In a sign of the importance of the QulC, the company's board of directors named Rob Chandhok president of the innovation center. Chandhok is senior vice president of software strategy for Qualcomm CDMA Technologies.
In recent months Qualcomm has stepped up its efforts in open source platforms, even as it has teamed up with Microsoft to help in the design and development of Microsoft's proprietary handsets.
In unveiling the QulC Monday, Qualcomm said it had designated a group of engineers "to optimize open source software with Qualcomm technology." Qualcomm said QulC's engineers will work on important open source segments such as Linux and Webkit initiatives as well as on open source operating systems such as Symbian, Android and Chrome.
"Open source and community-driven software development is becoming increasingly important to the wireless industry," said Chandkok in a statement. "To fulfill this commitment and to provide focus to this effort, Qualcomm has transferred experienced software engineers to QulC."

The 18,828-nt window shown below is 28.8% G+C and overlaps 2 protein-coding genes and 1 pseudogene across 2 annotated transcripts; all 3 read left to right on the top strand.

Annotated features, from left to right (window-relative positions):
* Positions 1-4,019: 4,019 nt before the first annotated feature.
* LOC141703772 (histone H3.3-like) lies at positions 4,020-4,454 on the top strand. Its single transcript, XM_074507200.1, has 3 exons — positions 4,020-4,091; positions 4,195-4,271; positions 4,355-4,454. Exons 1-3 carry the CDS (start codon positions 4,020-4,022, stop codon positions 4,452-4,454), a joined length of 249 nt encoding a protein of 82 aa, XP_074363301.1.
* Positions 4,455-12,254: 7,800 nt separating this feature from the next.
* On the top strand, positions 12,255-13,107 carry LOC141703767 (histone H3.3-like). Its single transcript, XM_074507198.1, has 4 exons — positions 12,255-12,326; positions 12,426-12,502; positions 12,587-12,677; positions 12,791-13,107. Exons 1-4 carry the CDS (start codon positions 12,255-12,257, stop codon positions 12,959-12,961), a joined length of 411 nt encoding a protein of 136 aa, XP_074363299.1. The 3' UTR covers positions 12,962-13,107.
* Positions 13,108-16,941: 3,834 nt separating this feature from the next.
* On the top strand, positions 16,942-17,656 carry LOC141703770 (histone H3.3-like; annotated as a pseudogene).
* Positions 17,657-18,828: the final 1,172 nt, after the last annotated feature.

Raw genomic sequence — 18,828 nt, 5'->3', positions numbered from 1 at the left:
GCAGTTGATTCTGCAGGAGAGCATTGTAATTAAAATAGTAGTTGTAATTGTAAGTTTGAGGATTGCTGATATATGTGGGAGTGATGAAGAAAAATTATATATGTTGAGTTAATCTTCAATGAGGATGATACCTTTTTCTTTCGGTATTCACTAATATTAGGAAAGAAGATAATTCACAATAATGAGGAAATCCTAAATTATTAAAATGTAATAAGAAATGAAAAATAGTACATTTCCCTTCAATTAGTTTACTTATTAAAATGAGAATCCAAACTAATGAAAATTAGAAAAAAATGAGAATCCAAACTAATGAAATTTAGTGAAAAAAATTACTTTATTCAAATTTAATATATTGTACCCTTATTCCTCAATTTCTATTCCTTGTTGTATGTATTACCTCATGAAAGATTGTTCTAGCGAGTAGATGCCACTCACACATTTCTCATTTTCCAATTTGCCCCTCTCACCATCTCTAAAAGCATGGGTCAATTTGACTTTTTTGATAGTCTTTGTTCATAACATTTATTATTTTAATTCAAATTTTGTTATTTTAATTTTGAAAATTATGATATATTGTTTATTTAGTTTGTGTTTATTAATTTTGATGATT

Qualcomm noted that open software is increasingly being used in connected consumer products across-the-board, from mobile computing devices to traditional handsets and smartphones. The company said its QulC engineers already have intimate knowledge of how to "hardware-optimize the performance of mobile operating systems and the software applications that run on them."
Qualcomm said Chandhok will address Symbian later this week at an event in London to be hosted by the Symbian Foundation.
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